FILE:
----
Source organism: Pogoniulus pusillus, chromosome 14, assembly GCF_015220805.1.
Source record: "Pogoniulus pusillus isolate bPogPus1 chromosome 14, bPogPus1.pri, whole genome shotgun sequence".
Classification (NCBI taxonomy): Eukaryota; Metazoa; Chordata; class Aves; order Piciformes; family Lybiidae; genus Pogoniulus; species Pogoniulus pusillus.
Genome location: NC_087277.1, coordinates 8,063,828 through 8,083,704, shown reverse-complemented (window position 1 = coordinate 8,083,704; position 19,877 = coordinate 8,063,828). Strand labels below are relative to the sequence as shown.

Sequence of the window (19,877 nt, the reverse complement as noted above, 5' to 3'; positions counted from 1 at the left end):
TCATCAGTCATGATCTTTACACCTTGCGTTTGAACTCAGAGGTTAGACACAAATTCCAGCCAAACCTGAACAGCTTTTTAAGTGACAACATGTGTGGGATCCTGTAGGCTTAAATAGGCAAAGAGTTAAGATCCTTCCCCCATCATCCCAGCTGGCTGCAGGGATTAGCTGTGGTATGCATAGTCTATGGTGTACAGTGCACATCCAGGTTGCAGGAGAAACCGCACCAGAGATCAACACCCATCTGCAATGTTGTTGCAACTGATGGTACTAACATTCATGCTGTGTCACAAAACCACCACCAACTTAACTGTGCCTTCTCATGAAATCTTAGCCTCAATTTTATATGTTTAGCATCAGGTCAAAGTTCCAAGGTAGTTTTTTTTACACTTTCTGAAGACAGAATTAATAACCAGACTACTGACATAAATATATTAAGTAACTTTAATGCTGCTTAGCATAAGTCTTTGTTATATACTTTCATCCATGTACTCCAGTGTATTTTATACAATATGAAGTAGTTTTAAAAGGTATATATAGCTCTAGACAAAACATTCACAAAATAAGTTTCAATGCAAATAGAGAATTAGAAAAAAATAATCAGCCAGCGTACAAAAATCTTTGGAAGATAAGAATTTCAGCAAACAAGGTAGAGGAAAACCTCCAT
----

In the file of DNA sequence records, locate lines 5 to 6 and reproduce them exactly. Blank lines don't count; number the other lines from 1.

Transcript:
Sequence of the window (19,877 nt, the reverse complement as noted above, 5' to 3'; positions counted from 1 at the left end):
TCATCAGTCATGATCTTTACACCTTGCGTTTGAACTCAGAGGTTAGACACAAATTCCAGCCAAACCTGAACAGCTTTTTAAGTGACAACATGTGTGGGATCCTGTAGGCTTAAATAGGCAAAGAGTTAAGATCCTTCCCCCATCATCCCAGCTGGCTGCAGGGATTAGCTGTGGTATGCATAGTCTATGGTGTACAGTGCACATCCAGGTTGCAGGAGAAACCGCACCAGAGATCAACACCCATCTGCAATGTTGTTGCAACTGATGGTACTAACATTCATGCTGTGTCACAAAACCACCACCAACTTAACTGTGCCTTCTCATGAAATCTTAGCCTCAATTTTATATGTTTAGCATCAGGTCAAAGTTCCAAGGTAGTTTTTTTTACACTTTCTGAAGACAGAATTAATAACCAGACTACTGACATAAATATATTAAGTAACTTTAATGCTGCTTAGCATAAGTCTTTGTTATATACTTTCATCCATGTACTCCAGTGTATTTTATACAATATGAAGTAGTTTTAAAAGGTATATATAGCTCTAGACAAAACATTCACAAAATAAGTTTCAATGCAAATAGAGAATTAGAAAAAAATAATCAGCCAGCGTACAAAAATCTTTGGAAGATAAGAATTTCAGCAAACAAGGTAGAGGAAAACCTCCAT